Boys can learn without male teachers

To help boys succeed, elementary schools are trying to hire more male teachers, writes Valerie Strauss in the Washington Post.

That’s not the strategy used by schools that do a good job of educating boys, writes Richard Whitmire, now blogging on Why Boys Fail in Education Week.  In his new book, also Why Boys Fail, he profiles a Delaware elementary school and a KIPP charter school in Washington DC that educate low-income minority boys.

Neither school paid much attention to the gender of the teachers. Rather, they had teaching staffs infused with a sports fanatic-like devotion to ensuring no child was just passed along without learning what needed to be learned.

Reading is being taught at earlier ages. Whitmire thinks teachers are passing boys along with poor reading skills, telling parents the boys will catch up. But some never do.

My travels suggest that rethinking how to teach boys literacy skills in the very early grades would be a far more effective remedy than vacuuming up more male teachers.

Male teachers “can make a character-building difference” in urban schools, he adds.

Whitmire’s book is out next week. While you’re ordering a copy, stock up on my book. (If you want an autographed copy of the hardcover, e-mail me at joanne at joannejacobs dot com.)

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Comments

  1. When I was in ES in the 50s, my teachers were not only women, but most had never married and had no children. My husband attended a Catholic school in the 40s and all the teachers were nuns. Both groups of teachers seemed to have a better understanding of and appreciation for boys that many of my kids’ teachers did. Normal boy characteristics, behavior and interests have been increasingly defined as abnormal and undesirable, often requiring medication. They seem to be seen as defective girls.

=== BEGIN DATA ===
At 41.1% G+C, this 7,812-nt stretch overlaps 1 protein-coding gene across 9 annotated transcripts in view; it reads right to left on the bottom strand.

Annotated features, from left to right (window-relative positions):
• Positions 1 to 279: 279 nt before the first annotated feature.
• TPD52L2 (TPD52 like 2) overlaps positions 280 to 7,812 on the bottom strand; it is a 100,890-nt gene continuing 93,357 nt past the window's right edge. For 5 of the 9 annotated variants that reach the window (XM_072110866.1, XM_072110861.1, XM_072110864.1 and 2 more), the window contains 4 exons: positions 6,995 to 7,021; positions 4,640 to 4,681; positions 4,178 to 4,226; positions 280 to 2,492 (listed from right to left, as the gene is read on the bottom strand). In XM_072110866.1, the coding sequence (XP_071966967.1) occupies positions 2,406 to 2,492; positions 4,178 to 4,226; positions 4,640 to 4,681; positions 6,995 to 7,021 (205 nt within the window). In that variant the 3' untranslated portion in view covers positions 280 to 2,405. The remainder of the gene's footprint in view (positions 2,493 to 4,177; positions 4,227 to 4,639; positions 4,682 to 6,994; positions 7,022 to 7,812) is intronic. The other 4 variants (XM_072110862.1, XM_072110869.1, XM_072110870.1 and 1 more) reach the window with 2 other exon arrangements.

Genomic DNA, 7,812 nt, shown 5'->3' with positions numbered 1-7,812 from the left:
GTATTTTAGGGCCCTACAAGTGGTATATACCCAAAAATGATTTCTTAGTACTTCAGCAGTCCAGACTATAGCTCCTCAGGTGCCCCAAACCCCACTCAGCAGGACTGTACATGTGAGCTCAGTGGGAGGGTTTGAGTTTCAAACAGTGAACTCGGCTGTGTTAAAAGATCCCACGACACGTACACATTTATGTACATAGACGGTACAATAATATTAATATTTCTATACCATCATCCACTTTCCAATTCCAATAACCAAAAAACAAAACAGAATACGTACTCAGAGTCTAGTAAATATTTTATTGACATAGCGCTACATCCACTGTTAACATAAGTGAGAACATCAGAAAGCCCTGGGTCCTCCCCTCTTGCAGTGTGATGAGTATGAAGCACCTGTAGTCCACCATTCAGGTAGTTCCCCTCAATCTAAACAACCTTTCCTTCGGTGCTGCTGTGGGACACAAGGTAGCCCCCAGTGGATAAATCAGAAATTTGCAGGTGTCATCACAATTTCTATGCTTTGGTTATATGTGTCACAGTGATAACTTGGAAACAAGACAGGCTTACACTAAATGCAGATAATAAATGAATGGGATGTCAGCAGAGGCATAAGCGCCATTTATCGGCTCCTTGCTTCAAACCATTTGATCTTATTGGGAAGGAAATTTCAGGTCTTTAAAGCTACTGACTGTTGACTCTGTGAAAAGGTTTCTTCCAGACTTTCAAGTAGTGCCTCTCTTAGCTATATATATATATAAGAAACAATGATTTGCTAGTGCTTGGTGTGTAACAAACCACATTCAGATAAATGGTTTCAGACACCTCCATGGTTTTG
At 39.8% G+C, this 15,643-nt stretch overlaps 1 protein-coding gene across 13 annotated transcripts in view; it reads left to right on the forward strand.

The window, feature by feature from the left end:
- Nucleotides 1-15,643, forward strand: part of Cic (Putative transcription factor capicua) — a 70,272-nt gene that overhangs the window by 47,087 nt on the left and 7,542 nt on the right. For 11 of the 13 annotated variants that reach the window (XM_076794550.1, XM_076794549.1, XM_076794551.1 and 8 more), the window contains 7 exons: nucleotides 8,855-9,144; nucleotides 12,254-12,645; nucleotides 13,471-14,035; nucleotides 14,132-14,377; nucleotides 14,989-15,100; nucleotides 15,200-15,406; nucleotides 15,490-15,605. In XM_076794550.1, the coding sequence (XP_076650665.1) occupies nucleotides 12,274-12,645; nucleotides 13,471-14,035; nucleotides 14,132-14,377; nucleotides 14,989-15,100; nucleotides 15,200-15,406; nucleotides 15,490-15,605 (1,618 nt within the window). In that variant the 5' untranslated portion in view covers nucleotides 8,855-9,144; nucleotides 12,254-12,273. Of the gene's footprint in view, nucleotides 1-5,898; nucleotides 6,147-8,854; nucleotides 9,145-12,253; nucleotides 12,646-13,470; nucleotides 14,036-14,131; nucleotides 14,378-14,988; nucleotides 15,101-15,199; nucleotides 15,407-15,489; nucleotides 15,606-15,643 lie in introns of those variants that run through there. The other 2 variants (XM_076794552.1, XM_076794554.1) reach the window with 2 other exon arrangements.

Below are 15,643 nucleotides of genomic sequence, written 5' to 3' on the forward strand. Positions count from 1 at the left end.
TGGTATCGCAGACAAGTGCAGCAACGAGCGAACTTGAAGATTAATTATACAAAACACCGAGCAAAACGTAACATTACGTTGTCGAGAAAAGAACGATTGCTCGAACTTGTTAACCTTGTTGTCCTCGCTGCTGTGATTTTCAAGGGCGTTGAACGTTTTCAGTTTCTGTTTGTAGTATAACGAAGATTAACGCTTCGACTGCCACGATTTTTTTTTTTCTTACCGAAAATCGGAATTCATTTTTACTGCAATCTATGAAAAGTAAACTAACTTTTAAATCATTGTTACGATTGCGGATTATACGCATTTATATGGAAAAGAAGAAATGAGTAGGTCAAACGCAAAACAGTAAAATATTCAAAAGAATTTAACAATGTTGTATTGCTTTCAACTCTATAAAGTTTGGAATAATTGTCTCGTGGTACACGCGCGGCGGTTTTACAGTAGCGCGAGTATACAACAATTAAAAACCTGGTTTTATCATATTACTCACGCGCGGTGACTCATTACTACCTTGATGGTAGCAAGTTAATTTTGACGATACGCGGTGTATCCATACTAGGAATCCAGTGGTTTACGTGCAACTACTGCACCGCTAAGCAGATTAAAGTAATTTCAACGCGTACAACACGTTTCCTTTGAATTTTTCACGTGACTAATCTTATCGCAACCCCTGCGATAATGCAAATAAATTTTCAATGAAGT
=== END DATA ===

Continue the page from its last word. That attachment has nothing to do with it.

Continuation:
I think that incorporating competition, boy-interest readings, less focus on emotions, journaling etc. and specific instruction in phonics, arithmetic etc. would be beneficial.

  2. While this certainly points to the fact that dedicated teachers make an enormous difference in terms of student achievement and real learning, I think it side-steps the question of whether or not boys need male teachers in order to be “properly socialized”. By that I mean it fails to address the importance of boys having male teachers in order to learn some things that are not explicitly part of the curriculum.

    While the gender of the teacher probably doesn’t affect how well young men read or write, it might very well affect their ability to treat woman with respect, to treat other men with respect, to carry themselves as gentlemen, etc. While female teachers can tell boys how to do that, they can’t model it. Perhaps there is evidence that gender doesn’t matter for those things as well, but having taught many young men with zero male role models has led me to think otherwise.

  3. anonymous says:

    Nick, I think that’s a better argument for male ES teachers than the academic one. I wish I knew how to get back to the state when most kids came from intact, 2-parent families and kids learned these kind of things at home.

  4. Cranberry says:

    Here’s an interesting post from a British physics teacher: http://gcthomas.blogspot.com/2009/08/boys-results-improve-now-maths.html

    In short, increasing the relative value of homework in grading favors girls.

  5. Cranberry says:

    To be fair to teachers, changing these practices is not necessarily in their control. It must be a whole-school effort, led by the administration. In many schools these days, the curriculum is set from above. There is no extra time in the school’s schedule to tackle individual deficiencies.